• Decreasing economic growth: The mining industry, particularly diamonds, accounts for about 33% of the country's GDP. The country's economic growth rate -- averaging 7.3% between 1970 and 1995 -- has been the highest in the developing world (World Bank country brief on Botswana). Growth has slowed, however, from 8% in 1997/98 to 4.5% in 1998/99. This decrease is mainly attributed to a 4.4% decline in mining output because of decreased demand for diamonds and a 3.1% decline in agriculture due to drought. The government is seeking to diversify the economy and has seen growth in the tourism, financial, and manufacturing sectors. Currently, however, it is contending with an unemployment rate of 19% and increasing poverty; data for 1997 indicate that 38% of households lived below the poverty line (AFP 11/16/99 and 2/7/00).

  • Migration: Botswana both exports and imports labor; there is much mobility among the mines in southern Africa. There is also a great deal of intracountry migration.

World Health, Education, and Population



Sub-Saharan Africa

developed countries

developed countries


Adult HIV/AIDS prevalence rate 1999 (%)






GNP per capita 1998 (US$)






Health expenditures (public) per capita 1997 (US$)






Population mid-2000 (millions)






Population growth rate 2000 (%)






Population doubling time at current growth rate (years)






Projected population 2025 (millions)






Percent of population < age 15 (2000)






Percent urban 2000






Maternal mortality ratio 1999






Total fertility rate [TFR] 2000






Infant mortality rate [IMR] 2000






Life expectancy at birth 2000 (years)






Adult male literacy rate 1995






Adult female literacy rate 1995






Gross male primary school enrollment ratio 1990-96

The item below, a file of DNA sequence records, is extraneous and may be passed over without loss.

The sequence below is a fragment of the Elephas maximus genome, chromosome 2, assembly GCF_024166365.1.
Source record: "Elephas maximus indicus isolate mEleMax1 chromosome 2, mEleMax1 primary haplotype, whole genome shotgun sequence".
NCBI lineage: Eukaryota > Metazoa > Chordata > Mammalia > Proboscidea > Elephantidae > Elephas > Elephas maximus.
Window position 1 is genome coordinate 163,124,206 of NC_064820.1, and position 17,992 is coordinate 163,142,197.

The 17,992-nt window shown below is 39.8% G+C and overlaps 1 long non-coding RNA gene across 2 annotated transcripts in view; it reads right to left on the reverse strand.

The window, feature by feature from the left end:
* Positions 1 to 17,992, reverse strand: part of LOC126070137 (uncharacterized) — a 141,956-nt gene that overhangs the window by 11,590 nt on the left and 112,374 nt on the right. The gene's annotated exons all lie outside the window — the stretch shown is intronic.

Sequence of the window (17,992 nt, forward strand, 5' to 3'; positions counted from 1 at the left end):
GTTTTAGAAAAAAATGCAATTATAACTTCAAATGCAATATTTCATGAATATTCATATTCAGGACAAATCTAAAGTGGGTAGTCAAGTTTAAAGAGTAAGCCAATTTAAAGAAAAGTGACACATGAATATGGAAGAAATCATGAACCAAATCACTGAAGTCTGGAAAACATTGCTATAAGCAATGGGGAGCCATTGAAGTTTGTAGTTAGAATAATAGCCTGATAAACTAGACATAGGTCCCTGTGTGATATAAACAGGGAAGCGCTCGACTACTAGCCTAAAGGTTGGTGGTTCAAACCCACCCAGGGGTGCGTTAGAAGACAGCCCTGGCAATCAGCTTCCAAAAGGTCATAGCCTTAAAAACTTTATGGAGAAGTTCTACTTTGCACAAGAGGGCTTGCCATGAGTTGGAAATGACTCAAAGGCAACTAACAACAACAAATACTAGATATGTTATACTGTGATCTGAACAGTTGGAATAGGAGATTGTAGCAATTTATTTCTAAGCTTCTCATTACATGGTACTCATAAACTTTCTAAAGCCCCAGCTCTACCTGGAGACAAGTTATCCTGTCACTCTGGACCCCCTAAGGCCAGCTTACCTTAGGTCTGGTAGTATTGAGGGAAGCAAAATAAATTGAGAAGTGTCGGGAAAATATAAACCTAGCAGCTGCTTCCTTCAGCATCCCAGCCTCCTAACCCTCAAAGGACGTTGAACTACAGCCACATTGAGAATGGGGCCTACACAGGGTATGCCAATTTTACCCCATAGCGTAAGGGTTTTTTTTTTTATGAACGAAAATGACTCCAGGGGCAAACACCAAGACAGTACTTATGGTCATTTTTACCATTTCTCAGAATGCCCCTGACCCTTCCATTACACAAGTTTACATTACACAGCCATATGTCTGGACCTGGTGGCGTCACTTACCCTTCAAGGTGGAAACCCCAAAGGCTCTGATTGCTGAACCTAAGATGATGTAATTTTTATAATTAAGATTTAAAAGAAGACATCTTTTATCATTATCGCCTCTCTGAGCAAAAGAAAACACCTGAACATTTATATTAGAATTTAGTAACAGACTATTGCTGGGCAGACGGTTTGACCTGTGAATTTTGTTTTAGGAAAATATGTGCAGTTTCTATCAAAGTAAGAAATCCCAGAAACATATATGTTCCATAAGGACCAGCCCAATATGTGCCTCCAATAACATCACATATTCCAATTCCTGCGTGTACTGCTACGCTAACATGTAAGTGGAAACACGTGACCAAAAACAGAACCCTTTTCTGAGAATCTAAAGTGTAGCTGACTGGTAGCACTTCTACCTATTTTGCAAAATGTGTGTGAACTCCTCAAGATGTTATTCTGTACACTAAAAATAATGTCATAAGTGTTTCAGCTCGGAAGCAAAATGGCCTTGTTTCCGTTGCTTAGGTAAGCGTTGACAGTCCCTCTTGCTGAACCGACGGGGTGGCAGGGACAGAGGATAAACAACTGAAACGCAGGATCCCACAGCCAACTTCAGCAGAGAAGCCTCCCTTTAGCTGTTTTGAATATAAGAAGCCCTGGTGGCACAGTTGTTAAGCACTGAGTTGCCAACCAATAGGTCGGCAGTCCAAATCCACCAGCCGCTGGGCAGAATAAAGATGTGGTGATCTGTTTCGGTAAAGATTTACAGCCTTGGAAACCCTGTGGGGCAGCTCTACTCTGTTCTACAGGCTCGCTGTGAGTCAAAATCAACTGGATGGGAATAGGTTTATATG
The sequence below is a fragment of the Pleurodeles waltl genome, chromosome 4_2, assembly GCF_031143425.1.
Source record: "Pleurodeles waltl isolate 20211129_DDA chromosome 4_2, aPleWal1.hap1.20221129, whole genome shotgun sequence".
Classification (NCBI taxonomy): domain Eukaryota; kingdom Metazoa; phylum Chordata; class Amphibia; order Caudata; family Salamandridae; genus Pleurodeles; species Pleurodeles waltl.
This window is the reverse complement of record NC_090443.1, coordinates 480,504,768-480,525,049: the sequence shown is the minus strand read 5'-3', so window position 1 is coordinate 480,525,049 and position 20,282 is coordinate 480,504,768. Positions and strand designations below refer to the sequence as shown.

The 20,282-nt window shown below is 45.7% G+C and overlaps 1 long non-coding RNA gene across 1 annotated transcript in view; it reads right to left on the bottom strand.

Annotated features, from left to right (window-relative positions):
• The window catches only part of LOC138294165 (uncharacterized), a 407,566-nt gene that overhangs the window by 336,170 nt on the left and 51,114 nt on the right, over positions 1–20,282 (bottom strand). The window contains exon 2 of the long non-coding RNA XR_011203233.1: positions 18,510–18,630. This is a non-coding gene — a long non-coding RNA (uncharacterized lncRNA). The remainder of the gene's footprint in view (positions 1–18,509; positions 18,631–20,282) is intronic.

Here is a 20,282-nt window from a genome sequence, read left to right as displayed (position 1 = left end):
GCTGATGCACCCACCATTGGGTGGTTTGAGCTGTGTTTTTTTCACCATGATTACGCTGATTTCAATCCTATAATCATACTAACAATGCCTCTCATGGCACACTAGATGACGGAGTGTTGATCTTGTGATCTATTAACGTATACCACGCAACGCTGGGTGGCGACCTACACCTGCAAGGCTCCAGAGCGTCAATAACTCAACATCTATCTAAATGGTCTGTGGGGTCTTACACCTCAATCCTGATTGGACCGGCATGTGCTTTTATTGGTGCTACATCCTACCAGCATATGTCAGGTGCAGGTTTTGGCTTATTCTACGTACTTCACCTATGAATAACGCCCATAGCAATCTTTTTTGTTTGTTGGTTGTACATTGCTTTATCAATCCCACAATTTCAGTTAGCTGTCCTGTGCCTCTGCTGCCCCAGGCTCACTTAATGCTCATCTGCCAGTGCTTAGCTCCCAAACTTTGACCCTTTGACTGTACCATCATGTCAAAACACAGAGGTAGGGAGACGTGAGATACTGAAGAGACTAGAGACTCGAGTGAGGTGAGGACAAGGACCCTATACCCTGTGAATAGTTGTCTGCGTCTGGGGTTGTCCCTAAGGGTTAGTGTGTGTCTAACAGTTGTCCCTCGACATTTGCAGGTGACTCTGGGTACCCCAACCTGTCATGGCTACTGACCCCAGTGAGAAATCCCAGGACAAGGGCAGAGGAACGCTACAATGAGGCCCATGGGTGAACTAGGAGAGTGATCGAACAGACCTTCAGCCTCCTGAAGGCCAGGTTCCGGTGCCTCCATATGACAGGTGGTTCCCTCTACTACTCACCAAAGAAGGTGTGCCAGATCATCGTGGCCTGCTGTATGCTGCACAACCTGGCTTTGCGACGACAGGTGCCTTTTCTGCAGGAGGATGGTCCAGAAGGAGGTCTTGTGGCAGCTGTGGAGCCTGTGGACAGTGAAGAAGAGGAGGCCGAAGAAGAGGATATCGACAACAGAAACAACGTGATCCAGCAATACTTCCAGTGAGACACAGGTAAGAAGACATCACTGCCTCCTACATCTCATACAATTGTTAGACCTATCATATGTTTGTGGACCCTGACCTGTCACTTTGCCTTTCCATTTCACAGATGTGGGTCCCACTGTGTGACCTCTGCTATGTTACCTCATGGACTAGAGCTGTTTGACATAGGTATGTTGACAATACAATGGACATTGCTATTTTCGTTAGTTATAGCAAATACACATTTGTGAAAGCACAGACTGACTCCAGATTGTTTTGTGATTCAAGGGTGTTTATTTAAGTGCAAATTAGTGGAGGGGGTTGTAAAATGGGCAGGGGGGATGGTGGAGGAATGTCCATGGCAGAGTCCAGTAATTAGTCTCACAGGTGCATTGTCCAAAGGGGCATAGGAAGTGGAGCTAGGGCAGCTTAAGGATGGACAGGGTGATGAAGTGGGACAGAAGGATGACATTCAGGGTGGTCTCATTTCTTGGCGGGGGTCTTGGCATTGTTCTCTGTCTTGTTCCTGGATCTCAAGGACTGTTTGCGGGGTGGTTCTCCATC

Gross female primary school enrollment ratio 1990-96






Percent of population with access to safe water 1990-98






Notes: n/a = not available. More-developed regions/countries = Europe, North America, Australia, Japan, and New Zealand. All other regions and countries = less-developed. Maternal mortality ratio (MMR) per 100,000 live births. TFR = average number of children per woman. IMR per 1,000 live births.

Sources: All indicators from Population Reference Bureau 2000 World Population Data Sheet except HIV/AIDS prevalence rates from UNAIDS Report on the Global HIV/AIDS Epidemic June 2000; country MMRs from UNFPA The State of the World Population 1999; regional MMRs and health expenditure data from World Bank HNP Sector Strategy 1997; and literacy, primary enrollment, and access to safe water from UNICEF 2000 State of the World's Children.

Socioeconomic Impact

  • Life expectancy: According to the U.S. Census Bureau, in the absence of AIDS, life expectancy in Botswana would now be 62 years. In 2010, life expectancy is projected to be 39 years; in the absence of AIDS, it would have risen to 66 (U.S. Bureau of the Census 1999).